In the rapidly-developing Spanish countries of South America, especially in the Argentine Republic, criminal anthropology seems to be making great progress. It is officially taught at the University of Buenos Ayres. Luis del Drago, a judge in the Argentine Republic, with his Los hombres de Presa , an able study of criminality, which has rapidly reached a second edition, thus showing the interest generally felt in these studies, and some other workers, witness to the progress made in this country.

On the initiative of Dr.


In Russia and Poland, although the study of criminal anthropology dates from very recent years, it is making considerable progress. Bielakoff, in the Archives of Psichiatry of Kharkoff, studied homicides. Professor Troizki, of Warsaw, published a careful study of prisoners. Prascovia Tarnowskaia examined female thieves, whom she compared with prostitutes and peasant women. On the legal side, Dimitri Drill is engaged on a great work, of which one volume only is published at present, in which he deals thoroughly with [Pg 46] the organic factors of crime, and with the social applications of criminal anthropology.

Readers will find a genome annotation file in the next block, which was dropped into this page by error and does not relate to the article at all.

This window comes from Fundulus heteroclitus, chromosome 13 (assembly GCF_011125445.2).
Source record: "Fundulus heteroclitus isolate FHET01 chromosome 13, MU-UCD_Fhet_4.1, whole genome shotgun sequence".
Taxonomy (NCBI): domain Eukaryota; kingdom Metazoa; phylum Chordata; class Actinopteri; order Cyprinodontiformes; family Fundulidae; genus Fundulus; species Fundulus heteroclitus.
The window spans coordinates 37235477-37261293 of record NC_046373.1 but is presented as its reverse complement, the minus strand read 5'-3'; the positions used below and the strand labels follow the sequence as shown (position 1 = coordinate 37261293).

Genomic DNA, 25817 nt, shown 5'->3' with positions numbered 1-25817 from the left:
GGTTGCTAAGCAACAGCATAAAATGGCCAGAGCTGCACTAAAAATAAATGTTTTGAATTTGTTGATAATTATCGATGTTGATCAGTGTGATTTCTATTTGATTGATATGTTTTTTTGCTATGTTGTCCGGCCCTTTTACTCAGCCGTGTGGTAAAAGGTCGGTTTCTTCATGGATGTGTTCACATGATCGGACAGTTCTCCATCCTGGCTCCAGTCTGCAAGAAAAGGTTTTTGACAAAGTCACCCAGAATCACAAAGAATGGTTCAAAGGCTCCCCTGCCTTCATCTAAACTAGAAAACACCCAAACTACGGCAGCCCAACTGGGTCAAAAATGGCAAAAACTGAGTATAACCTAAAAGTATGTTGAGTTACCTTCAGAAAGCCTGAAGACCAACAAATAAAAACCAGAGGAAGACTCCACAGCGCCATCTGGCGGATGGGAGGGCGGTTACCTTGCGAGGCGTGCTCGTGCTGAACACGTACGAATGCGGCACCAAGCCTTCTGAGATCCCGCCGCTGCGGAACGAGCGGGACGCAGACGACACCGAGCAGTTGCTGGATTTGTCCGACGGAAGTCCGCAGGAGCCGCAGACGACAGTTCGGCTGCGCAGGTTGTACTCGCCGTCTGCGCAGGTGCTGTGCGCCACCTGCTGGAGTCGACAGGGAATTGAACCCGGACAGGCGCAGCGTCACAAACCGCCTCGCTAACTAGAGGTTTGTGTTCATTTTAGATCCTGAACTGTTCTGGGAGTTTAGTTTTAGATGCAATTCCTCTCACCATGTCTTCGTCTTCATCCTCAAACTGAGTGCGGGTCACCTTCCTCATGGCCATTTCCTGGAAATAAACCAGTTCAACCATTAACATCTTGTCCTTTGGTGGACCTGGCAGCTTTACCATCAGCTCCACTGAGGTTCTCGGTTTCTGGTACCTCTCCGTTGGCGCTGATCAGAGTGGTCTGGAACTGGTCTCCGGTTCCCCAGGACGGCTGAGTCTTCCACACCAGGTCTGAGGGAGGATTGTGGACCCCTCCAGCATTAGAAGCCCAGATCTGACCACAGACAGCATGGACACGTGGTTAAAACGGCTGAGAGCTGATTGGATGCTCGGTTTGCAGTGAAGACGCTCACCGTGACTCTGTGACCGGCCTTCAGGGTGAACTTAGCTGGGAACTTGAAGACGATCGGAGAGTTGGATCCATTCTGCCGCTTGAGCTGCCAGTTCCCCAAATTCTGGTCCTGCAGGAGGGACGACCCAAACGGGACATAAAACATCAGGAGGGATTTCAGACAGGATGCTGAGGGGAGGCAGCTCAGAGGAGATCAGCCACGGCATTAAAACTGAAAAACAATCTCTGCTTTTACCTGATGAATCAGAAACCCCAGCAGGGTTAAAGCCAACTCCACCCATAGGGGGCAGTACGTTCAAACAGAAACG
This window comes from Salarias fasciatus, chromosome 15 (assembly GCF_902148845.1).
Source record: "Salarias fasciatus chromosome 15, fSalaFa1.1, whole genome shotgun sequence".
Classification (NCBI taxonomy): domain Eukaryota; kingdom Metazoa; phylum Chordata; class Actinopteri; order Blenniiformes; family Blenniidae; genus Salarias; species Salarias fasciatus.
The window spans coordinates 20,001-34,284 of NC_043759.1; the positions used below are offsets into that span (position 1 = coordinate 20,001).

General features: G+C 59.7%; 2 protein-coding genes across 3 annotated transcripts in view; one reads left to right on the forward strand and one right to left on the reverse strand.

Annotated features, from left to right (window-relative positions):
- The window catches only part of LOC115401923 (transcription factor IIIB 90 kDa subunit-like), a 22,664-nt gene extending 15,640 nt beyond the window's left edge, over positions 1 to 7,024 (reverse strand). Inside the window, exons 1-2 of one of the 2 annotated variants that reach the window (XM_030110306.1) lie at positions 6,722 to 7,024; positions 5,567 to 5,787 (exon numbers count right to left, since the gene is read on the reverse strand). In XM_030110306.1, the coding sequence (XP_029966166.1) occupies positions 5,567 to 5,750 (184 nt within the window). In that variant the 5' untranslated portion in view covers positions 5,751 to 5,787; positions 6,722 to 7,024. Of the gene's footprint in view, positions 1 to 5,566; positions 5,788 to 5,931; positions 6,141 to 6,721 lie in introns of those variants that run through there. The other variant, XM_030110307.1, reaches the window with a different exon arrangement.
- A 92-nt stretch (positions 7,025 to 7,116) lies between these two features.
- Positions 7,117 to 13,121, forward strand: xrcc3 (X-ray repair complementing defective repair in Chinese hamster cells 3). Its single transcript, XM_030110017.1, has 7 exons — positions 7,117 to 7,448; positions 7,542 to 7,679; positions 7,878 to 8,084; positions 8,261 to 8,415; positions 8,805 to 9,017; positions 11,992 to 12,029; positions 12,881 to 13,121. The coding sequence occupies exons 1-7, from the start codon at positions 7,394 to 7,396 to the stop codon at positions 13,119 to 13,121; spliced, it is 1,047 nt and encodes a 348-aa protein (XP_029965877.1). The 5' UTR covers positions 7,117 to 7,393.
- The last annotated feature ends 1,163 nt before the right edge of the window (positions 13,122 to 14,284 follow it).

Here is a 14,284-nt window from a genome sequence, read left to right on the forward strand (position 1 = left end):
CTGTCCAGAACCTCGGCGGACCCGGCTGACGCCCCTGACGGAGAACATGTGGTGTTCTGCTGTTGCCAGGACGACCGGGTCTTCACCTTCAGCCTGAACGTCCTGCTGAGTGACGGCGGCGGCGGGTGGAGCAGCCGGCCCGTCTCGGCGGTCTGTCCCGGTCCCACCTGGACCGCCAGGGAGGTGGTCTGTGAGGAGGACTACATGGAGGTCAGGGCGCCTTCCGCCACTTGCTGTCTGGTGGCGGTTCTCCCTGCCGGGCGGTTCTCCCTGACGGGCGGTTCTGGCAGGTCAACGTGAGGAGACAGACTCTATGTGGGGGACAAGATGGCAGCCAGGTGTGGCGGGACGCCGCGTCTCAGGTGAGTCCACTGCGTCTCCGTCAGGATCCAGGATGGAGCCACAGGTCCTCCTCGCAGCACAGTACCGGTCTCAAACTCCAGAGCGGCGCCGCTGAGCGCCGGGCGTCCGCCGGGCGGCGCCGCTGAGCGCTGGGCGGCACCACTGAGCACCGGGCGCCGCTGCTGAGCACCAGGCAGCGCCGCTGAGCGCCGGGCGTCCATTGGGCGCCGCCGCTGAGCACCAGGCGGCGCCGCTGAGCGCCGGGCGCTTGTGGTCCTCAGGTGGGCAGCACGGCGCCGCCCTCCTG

The Russians seem to be characteristically audacious in their applications of the new science, and there is in Russia a feeling, not merely against imprisoning criminals, but even against secluding them. Professor Babinski declared that she was not mad, but entirely devoid of moral notions, that she was incurable, and that it would be quite useless useless, that is, from a medical point of view to put her in an asylum. She was acquitted.

A Merry Murder (EVERYDAY CRIMES book 1)
A Merry Murder (EVERYDAY CRIMES book 1)
A Merry Murder (EVERYDAY CRIMES book 1)
A Merry Murder (EVERYDAY CRIMES book 1)
A Merry Murder (EVERYDAY CRIMES book 1)
A Merry Murder (EVERYDAY CRIMES book 1)
A Merry Murder (EVERYDAY CRIMES book 1)
A Merry Murder (EVERYDAY CRIMES book 1)
A Merry Murder (EVERYDAY CRIMES book 1)